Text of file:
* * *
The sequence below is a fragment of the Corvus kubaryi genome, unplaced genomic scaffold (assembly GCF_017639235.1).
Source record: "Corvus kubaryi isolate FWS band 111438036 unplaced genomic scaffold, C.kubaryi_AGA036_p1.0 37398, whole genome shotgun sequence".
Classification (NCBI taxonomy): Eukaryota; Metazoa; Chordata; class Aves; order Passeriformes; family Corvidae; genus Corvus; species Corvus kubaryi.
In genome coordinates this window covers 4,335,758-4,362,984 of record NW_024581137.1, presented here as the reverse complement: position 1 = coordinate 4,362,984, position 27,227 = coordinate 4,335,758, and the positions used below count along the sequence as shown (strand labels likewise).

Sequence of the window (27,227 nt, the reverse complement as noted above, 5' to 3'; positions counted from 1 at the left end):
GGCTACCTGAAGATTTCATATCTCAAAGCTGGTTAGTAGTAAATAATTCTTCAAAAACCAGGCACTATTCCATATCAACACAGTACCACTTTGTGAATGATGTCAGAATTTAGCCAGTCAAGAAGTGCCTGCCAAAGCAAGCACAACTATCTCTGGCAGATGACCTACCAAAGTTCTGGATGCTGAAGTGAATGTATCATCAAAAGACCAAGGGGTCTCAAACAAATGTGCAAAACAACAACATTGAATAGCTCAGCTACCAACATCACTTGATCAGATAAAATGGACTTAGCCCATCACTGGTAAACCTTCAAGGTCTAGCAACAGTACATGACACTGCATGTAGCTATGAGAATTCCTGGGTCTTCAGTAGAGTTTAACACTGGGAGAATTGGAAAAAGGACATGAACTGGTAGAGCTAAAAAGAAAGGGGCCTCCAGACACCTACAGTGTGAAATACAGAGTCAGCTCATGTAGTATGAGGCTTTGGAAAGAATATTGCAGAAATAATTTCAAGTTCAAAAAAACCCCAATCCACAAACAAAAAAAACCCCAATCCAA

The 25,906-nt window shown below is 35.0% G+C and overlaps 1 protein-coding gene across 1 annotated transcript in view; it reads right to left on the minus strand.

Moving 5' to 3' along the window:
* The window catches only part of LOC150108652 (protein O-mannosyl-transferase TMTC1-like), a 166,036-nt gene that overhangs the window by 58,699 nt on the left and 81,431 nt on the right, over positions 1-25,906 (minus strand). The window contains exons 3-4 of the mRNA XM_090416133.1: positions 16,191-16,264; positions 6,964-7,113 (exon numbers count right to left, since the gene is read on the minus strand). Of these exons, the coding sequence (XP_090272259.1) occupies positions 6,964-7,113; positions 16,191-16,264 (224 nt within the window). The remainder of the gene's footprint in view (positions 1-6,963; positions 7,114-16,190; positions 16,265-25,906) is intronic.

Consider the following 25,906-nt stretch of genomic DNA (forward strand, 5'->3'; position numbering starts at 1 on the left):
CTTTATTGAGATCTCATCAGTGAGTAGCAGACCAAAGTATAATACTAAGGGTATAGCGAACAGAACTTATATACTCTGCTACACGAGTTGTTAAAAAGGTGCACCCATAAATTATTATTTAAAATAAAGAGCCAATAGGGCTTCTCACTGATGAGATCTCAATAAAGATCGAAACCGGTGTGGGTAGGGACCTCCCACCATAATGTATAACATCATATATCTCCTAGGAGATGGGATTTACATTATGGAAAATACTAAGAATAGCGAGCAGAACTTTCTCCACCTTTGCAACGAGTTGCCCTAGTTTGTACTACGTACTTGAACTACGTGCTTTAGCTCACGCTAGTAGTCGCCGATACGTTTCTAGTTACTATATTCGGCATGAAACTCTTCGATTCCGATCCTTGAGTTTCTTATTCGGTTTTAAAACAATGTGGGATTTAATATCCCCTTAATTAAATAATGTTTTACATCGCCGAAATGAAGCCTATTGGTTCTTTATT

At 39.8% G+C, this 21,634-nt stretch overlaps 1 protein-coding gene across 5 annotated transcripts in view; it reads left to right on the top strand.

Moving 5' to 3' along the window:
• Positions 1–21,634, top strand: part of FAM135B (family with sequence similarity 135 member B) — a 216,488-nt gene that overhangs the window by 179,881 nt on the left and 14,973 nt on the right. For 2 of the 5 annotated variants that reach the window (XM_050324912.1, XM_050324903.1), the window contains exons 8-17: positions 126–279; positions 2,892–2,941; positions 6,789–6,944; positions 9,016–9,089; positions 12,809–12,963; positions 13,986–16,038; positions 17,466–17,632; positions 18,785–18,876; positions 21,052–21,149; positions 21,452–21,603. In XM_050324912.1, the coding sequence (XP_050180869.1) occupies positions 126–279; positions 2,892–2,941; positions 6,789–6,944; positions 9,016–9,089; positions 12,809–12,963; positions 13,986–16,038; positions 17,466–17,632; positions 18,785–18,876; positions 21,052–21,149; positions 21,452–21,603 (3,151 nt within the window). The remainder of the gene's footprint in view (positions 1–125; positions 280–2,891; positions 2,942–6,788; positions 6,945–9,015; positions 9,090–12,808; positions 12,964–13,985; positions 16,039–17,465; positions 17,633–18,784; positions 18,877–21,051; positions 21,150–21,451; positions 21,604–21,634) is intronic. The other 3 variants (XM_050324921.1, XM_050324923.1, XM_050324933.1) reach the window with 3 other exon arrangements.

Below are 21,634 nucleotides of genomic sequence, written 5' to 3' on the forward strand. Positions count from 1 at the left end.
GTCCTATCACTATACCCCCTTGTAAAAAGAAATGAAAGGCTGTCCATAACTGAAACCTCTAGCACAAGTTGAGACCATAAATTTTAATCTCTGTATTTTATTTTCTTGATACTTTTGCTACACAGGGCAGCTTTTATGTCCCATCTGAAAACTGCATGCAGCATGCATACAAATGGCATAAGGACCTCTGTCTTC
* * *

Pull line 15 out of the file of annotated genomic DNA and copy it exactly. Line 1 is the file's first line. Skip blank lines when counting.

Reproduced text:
Below are 21,634 nucleotides of genomic sequence, written 5' to 3' on the forward strand. Positions count from 1 at the left end.